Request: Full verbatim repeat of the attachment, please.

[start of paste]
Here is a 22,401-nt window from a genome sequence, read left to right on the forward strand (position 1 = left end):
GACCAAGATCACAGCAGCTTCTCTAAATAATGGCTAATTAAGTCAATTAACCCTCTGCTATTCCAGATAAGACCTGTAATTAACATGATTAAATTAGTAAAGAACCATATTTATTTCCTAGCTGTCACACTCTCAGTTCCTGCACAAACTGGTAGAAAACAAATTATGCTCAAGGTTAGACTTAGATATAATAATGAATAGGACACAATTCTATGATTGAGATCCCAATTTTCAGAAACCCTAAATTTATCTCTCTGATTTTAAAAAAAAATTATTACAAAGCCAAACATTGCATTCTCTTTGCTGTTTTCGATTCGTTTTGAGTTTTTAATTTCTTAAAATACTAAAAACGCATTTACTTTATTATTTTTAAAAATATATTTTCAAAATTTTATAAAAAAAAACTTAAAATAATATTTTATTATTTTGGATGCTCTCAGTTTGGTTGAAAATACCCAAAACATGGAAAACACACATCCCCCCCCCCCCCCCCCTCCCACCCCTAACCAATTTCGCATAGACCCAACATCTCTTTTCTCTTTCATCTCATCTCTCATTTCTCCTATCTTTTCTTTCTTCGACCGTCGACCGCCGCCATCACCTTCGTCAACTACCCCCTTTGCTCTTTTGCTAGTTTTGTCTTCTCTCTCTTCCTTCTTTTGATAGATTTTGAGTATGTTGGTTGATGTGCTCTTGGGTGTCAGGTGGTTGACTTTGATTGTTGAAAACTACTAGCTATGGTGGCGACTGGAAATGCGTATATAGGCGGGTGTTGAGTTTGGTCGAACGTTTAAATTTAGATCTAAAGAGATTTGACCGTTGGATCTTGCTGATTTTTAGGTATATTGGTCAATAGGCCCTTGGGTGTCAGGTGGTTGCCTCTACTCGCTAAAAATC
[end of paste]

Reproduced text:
Here is a 22,401-nt window from a genome sequence, read left to right on the forward strand (position 1 = left end):
GACCAAGATCACAGCAGCTTCTCTAAATAATGGCTAATTAAGTCAATTAACCCTCTGCTATTCCAGATAAGACCTGTAATTAACATGATTAAATTAGTAAAGAACCATATTTATTTCCTAGCTGTCACACTCTCAGTTCCTGCACAAACTGGTAGAAAACAAATTATGCTCAAGGTTAGACTTAGATATAATAATGAATAGGACACAATTCTATGATTGAGATCCCAATTTTCAGAAACCCTAAATTTATCTCTCTGATTTTAAAAAAAAATTATTACAAAGCCAAACATTGCATTCTCTTTGCTGTTTTCGATTCGTTTTGAGTTTTTAATTTCTTAAAATACTAAAAACGCATTTACTTTATTATTTTTAAAAATATATTTTCAAAATTTTATAAAAAAAAACTTAAAATAATATTTTATTATTTTGGATGCTCTCAGTTTGGTTGAAAATACCCAAAACATGGAAAACACACATCCCCCCCCCCCCCCCCCTCCCACCCCTAACCAATTTCGCATAGACCCAACATCTCTTTTCTCTTTCATCTCATCTCTCATTTCTCCTATCTTTTCTTTCTTCGACCGTCGACCGCCGCCATCACCTTCGTCAACTACCCCCTTTGCTCTTTTGCTAGTTTTGTCTTCTCTCTCTTCCTTCTTTTGATAGATTTTGAGTATGTTGGTTGATGTGCTCTTGGGTGTCAGGTGGTTGACTTTGATTGTTGAAAACTACTAGCTATGGTGGCGACTGGAAATGCGTATATAGGCGGGTGTTGAGTTTGGTCGAACGTTTAAATTTAGATCTAAAGAGATTTGACCGTTGGATCTTGCTGATTTTTAGGTATATTGGTCAATAGGCCCTTGGGTGTCAGGTGGTTGCCTCTACTCGCTAAAAATC